First off we have the new Columbia High-Back Wrap Around Bath Seat with an abductor. At first I thought this seat wasn't going to work. We put the abductor in as far as it went, and tried it out, but Eden was still scooching her bum all the way forward and ending up with a very rounded back in the tub. As with most equipment, we made a few tweaks of our own including drilling another hole to move the abductor further in (thanks Papa!), and fastening the mesh seat bottom to the back of the chair so it wouldn't slide forward, and voila! Now it is working out fabulously.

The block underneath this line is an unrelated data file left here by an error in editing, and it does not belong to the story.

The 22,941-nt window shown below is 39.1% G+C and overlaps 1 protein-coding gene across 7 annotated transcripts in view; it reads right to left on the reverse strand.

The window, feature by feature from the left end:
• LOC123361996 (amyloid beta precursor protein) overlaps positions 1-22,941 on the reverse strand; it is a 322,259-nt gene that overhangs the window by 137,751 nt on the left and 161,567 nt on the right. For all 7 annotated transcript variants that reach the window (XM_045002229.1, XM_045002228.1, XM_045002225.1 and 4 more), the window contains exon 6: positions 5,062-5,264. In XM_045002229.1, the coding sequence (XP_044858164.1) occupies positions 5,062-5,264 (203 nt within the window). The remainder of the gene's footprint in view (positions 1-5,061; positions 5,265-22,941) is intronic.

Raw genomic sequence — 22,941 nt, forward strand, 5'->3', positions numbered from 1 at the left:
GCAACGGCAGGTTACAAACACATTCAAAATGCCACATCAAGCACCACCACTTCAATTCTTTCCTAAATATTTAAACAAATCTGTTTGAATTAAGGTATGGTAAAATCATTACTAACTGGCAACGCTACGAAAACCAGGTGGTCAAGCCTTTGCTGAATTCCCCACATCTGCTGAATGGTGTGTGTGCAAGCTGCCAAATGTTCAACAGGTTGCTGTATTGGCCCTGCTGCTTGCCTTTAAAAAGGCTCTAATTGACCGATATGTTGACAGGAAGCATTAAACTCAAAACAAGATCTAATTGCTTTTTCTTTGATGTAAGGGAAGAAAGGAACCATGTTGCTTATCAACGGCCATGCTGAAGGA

We were extremely picky about the bath seat for several reasons. First, we didn't want it so huge and cumbersome that Holland couldn't take a bath at the same time. Second, it had to be all the way down in the water or Eden would be forever lurching out of it. She LOVES water, the more the better, and is not content unless fully submerged. Lastly, it could not be reclining in any way. A lot of the bath seats out there recline slightly, and while Eden could probably use the support, she WILL NOT lay back, and spends the entire time trying to sit up, which ends up as a total struggle. I was very sure that we would never find anything to work for her, and am pleasantly surprised with how well this seat is working out. It's a little tricky getting her bum clean, but we improvise and get the job done.